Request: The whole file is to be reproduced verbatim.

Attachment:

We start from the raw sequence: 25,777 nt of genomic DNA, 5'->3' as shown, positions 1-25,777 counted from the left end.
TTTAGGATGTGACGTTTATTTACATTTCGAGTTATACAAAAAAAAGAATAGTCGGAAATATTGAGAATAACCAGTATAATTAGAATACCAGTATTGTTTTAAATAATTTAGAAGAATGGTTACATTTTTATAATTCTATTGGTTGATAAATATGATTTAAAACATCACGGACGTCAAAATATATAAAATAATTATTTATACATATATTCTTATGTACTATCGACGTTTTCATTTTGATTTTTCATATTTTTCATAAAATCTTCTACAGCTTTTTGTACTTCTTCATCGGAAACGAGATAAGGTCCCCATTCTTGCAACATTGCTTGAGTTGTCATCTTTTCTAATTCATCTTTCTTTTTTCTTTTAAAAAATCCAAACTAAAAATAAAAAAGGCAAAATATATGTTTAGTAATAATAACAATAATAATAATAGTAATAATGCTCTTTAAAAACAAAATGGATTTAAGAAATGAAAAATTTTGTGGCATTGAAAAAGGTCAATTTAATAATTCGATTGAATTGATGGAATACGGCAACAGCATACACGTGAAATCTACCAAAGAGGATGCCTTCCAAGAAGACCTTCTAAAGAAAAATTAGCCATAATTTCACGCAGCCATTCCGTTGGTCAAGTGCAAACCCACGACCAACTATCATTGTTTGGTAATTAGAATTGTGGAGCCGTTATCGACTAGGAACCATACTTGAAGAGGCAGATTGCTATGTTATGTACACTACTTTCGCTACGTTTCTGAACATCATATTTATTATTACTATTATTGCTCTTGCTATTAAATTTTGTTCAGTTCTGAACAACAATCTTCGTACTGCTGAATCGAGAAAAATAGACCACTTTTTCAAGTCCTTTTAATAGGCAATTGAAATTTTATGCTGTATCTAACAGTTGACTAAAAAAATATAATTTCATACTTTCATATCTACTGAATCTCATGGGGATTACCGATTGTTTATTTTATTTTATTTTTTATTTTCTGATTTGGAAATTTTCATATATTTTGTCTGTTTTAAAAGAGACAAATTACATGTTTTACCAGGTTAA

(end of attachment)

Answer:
We start from the raw sequence: 25,777 nt of genomic DNA, 5'->3' as shown, positions 1-25,777 counted from the left end.
TTTAGGATGTGACGTTTATTTACATTTCGAGTTATACAAAAAAAAGAATAGTCGGAAATATTGAGAATAACCAGTATAATTAGAATACCAGTATTGTTTTAAATAATTTAGAAGAATGGTTACATTTTTATAATTCTATTGGTTGATAAATATGATTTAAAACATCACGGACGTCAAAATATATAAAATAATTATTTATACATATATTCTTATGTACTATCGACGTTTTCATTTTGATTTTTCATATTTTTCATAAAATCTTCTACAGCTTTTTGTACTTCTTCATCGGAAACGAGATAAGGTCCCCATTCTTGCAACATTGCTTGAGTTGTCATCTTTTCTAATTCATCTTTCTTTTTTCTTTTAAAAAATCCAAACTAAAAATAAAAAAGGCAAAATATATGTTTAGTAATAATAACAATAATAATAATAGTAATAATGCTCTTTAAAAACAAAATGGATTTAAGAAATGAAAAATTTTGTGGCATTGAAAAAGGTCAATTTAATAATTCGATTGAATTGATGGAATACGGCAACAGCATACACGTGAAATCTACCAAAGAGGATGCCTTCCAAGAAGACCTTCTAAAGAAAAATTAGCCATAATTTCACGCAGCCATTCCGTTGGTCAAGTGCAAACCCACGACCAACTATCATTGTTTGGTAATTAGAATTGTGGAGCCGTTATCGACTAGGAACCATACTTGAAGAGGCAGATTGCTATGTTATGTACACTACTTTCGCTACGTTTCTGAACATCATATTTATTATTACTATTATTGCTCTTGCTATTAAATTTTGTTCAGTTCTGAACAACAATCTTCGTACTGCTGAATCGAGAAAAATAGACCACTTTTTCAAGTCCTTTTAATAGGCAATTGAAATTTTATGCTGTATCTAACAGTTGACTAAAAAAATATAATTTCATACTTTCATATCTACTGAATCTCATGGGGATTACCGATTGTTTATTTTATTTTATTTTTTATTTTCTGATTTGGAAATTTTCATATATTTTGTCTGTTTTAAAAGAGACAAATTACATGTTTTACCAGGTTAA